ERIC Number: EJ1081408
Record Type: Journal
Publication Date: 2015
Abstractor: As Provided
Ankle Accelerometry for Assessing Physical Activity among Adolescent Girls: Threshold Determination, Validity, Reliability, and Feasibility
Hager, Erin R.; Treuth, Margarita S.; Gormely, Candice; Epps, LaShawna; Snitker, Soren; Black, Maureen M.
Research Quarterly for Exercise and Sport, v86 n4 p397-405 2015
Purpose: Ankle accelerometry allows for 24-hr data collection and improves data volume/integrity versus hip accelerometry. Using Actical ankle accelerometry, the purpose of this study was to (a) develop sensitive/specific thresholds, (b) examine validity/reliability, (c) compare new thresholds with those of the manufacturer, and (d) examine feasibility in a community sample (low-income, urban adolescent girls). Method: Two studies were conducted with 6th- through 7th-grade girls (aged 10-14 years old): First was a "laboratory study" (n = 24), in which 2 Actical accelerometers were placed on the ankle and worn while measuring energy expenditure (Cosmed K4b2, metabolic equivalents [METs]) during 10 prescribed activities. Analyses included device equivalence reliability (intraclass correlation coefficient [ICC], activity counts of 2 Acticals), criterion-related validity (correlation, activity counts and METs), and calculations of sensitivity, specificity, kappa, and receiver-operating characteristic curves for thresholds. The second was a "free-living study" (n = 459), in which an Actical was worn for more than 7 days on the ankle (full 24-hr days retained). Analyses included feasibility (frequencies, missing data) and paired t tests (new thresholds vs. those of the manufacturer). Results: In the "laboratory study," the Actical demonstrated reliability (ICC = 0.92) and validity (r = 0.81). Thresholds demonstrated sensitivity (91%), specificity (84%), kappa = 0.73 (p = 0.043), area under curve range = 0.81-0.97. In the "free-living study," 99.6% of participants wore the accelerometer; 84.1% had complete/valid data (mean = 5.7 days). Primary reasons for missing/invalid data included: improper programming/documentation (5.2%), failure to return device (5.0%), and wear-time = 2 days (2.8%). The moderate-to-vigorous physical activity threshold (> 3,200 counts/minute) yielded 37.2 min/day, 2 to 4.5 times lower than that of the manufacturer's software (effect size = 0.74-4.05). Conclusions: Validity, reliability, and feasibility evidences support Actical ankle accelerometry to assess physical activity in community studies of adolescent girls. When comparing manufacturers' software versus new thresholds, a major difference was observed.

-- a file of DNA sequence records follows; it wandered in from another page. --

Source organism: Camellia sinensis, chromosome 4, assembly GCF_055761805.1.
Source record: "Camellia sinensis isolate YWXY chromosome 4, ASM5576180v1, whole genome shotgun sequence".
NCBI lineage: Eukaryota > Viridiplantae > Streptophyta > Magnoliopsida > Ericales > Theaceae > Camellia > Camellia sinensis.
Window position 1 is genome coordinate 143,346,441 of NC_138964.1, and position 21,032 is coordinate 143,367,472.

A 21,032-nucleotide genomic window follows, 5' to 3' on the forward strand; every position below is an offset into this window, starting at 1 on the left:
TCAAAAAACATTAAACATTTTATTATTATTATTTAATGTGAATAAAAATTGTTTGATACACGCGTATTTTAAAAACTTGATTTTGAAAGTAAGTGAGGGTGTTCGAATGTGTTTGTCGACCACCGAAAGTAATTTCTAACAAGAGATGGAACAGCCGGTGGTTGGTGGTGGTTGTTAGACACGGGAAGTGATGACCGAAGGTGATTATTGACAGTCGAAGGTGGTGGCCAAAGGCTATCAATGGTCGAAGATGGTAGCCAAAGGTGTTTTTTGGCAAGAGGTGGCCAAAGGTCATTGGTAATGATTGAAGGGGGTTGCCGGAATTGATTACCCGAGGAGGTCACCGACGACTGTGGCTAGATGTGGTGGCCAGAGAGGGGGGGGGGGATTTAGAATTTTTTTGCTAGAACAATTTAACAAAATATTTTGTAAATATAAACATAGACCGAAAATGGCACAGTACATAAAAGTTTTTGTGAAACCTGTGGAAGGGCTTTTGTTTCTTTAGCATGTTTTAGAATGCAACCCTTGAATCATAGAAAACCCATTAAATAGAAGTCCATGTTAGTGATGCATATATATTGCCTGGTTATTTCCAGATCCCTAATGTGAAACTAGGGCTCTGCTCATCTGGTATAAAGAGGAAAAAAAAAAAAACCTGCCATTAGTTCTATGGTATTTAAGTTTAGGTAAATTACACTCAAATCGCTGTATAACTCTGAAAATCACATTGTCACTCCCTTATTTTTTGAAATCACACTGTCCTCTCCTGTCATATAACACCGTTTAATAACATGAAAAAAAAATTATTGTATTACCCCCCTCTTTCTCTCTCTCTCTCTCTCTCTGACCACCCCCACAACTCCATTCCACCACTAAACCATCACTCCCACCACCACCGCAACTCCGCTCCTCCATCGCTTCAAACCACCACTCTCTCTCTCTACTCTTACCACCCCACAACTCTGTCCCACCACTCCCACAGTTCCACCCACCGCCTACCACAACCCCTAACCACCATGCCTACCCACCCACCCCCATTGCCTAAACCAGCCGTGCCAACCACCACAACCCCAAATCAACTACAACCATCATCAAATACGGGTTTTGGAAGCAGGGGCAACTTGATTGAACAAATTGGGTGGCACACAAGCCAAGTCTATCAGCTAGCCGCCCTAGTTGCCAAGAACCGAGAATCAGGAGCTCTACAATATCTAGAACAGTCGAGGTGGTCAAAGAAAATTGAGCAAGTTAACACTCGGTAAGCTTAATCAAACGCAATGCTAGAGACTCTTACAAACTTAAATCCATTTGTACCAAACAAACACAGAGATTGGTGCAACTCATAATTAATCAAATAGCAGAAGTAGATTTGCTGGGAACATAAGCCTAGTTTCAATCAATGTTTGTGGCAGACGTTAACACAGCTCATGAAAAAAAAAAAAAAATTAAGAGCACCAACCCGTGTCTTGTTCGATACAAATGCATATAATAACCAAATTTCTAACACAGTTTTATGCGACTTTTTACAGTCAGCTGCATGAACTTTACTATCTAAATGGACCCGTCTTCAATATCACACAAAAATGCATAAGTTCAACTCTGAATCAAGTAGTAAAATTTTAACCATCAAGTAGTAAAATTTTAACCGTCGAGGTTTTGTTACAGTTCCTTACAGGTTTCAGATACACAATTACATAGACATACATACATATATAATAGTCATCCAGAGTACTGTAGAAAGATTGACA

Descriptors: Physical Activities, Physical Activity Level, Females, Adolescents, Measurement Equipment, Measurement Techniques, Validity, Reliability, Low Income Groups, Urban Areas, Grade 6, Grade 7, Metabolism, Comparative Analysis, African American Students, Middle School Students
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Publication Type: Journal Articles; Reports - Research
Education Level: Grade 6; Intermediate Grades; Middle Schools; Elementary Education; Grade 7; Junior High Schools; Secondary Education
Sponsor: National Institute of Diabetes and Digestive and Kidney Diseases (NIDDK) (NIH); Eunice Kennedy Shriver National Institute of Child Health and Human Development (NICHD) (NIH)
Authoring Institution: N/A
Identifiers - Location: Maryland
Grant or Contract Numbers: P30DK072488|R01HD054727